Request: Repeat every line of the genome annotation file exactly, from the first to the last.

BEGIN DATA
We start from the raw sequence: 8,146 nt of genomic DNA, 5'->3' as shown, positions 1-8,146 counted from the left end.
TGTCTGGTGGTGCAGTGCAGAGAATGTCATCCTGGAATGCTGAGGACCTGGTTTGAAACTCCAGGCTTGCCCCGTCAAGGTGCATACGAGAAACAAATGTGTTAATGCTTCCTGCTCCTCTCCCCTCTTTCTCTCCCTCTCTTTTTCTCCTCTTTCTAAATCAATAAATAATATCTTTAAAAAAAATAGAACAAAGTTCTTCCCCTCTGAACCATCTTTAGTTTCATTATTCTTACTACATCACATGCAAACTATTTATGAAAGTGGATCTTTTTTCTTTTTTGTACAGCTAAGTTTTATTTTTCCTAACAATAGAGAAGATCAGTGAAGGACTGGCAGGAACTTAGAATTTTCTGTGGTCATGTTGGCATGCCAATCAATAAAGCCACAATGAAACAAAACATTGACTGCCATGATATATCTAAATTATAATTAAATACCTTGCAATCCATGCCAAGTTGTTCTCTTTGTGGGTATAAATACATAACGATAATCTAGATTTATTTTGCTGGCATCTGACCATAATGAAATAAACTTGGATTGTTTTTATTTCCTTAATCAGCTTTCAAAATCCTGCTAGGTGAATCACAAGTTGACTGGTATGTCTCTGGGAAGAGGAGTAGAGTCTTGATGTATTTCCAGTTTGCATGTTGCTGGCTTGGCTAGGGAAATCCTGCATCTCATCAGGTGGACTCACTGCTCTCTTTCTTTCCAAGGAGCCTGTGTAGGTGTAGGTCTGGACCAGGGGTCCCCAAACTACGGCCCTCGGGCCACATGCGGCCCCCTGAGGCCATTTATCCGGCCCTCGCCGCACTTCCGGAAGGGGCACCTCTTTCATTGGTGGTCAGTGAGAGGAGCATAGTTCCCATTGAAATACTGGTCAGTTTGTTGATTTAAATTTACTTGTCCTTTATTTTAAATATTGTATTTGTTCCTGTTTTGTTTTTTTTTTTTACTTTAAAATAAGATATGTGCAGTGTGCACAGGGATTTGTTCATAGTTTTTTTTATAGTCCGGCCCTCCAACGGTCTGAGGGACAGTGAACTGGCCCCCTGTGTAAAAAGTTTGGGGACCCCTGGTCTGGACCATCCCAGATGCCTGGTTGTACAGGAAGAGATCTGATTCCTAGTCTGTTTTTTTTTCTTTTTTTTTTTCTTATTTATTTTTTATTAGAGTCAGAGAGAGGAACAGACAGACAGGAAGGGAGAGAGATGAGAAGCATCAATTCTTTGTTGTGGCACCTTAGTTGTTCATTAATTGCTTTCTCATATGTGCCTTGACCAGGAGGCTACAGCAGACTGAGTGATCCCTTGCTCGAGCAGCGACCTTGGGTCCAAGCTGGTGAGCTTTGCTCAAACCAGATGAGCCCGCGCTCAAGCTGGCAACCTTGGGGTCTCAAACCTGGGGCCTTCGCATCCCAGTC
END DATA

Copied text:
We start from the raw sequence: 8,146 nt of genomic DNA, 5'->3' as shown, positions 1-8,146 counted from the left end.
TGTCTGGTGGTGCAGTGCAGAGAATGTCATCCTGGAATGCTGAGGACCTGGTTTGAAACTCCAGGCTTGCCCCGTCAAGGTGCATACGAGAAACAAATGTGTTAATGCTTCCTGCTCCTCTCCCCTCTTTCTCTCCCTCTCTTTTTCTCCTCTTTCTAAATCAATAAATAATATCTTTAAAAAAAATAGAACAAAGTTCTTCCCCTCTGAACCATCTTTAGTTTCATTATTCTTACTACATCACATGCAAACTATTTATGAAAGTGGATCTTTTTTCTTTTTTGTACAGCTAAGTTTTATTTTTCCTAACAATAGAGAAGATCAGTGAAGGACTGGCAGGAACTTAGAATTTTCTGTGGTCATGTTGGCATGCCAATCAATAAAGCCACAATGAAACAAAACATTGACTGCCATGATATATCTAAATTATAATTAAATACCTTGCAATCCATGCCAAGTTGTTCTCTTTGTGGGTATAAATACATAACGATAATCTAGATTTATTTTGCTGGCATCTGACCATAATGAAATAAACTTGGATTGTTTTTATTTCCTTAATCAGCTTTCAAAATCCTGCTAGGTGAATCACAAGTTGACTGGTATGTCTCTGGGAAGAGGAGTAGAGTCTTGATGTATTTCCAGTTTGCATGTTGCTGGCTTGGCTAGGGAAATCCTGCATCTCATCAGGTGGACTCACTGCTCTCTTTCTTTCCAAGGAGCCTGTGTAGGTGTAGGTCTGGACCAGGGGTCCCCAAACTACGGCCCTCGGGCCACATGCGGCCCCCTGAGGCCATTTATCCGGCCCTCGCCGCACTTCCGGAAGGGGCACCTCTTTCATTGGTGGTCAGTGAGAGGAGCATAGTTCCCATTGAAATACTGGTCAGTTTGTTGATTTAAATTTACTTGTCCTTTATTTTAAATATTGTATTTGTTCCTGTTTTGTTTTTTTTTTTTACTTTAAAATAAGATATGTGCAGTGTGCACAGGGATTTGTTCATAGTTTTTTTTATAGTCCGGCCCTCCAACGGTCTGAGGGACAGTGAACTGGCCCCCTGTGTAAAAAGTTTGGGGACCCCTGGTCTGGACCATCCCAGATGCCTGGTTGTACAGGAAGAGATCTGATTCCTAGTCTGTTTTTTTTTCTTTTTTTTTTTCTTATTTATTTTTTATTAGAGTCAGAGAGAGGAACAGACAGACAGGAAGGGAGAGAGATGAGAAGCATCAATTCTTTGTTGTGGCACCTTAGTTGTTCATTAATTGCTTTCTCATATGTGCCTTGACCAGGAGGCTACAGCAGACTGAGTGATCCCTTGCTCGAGCAGCGACCTTGGGTCCAAGCTGGTGAGCTTTGCTCAAACCAGATGAGCCCGCGCTCAAGCTGGCAACCTTGGGGTCTCAAACCTGGGGCCTTCGCATCCCAGTC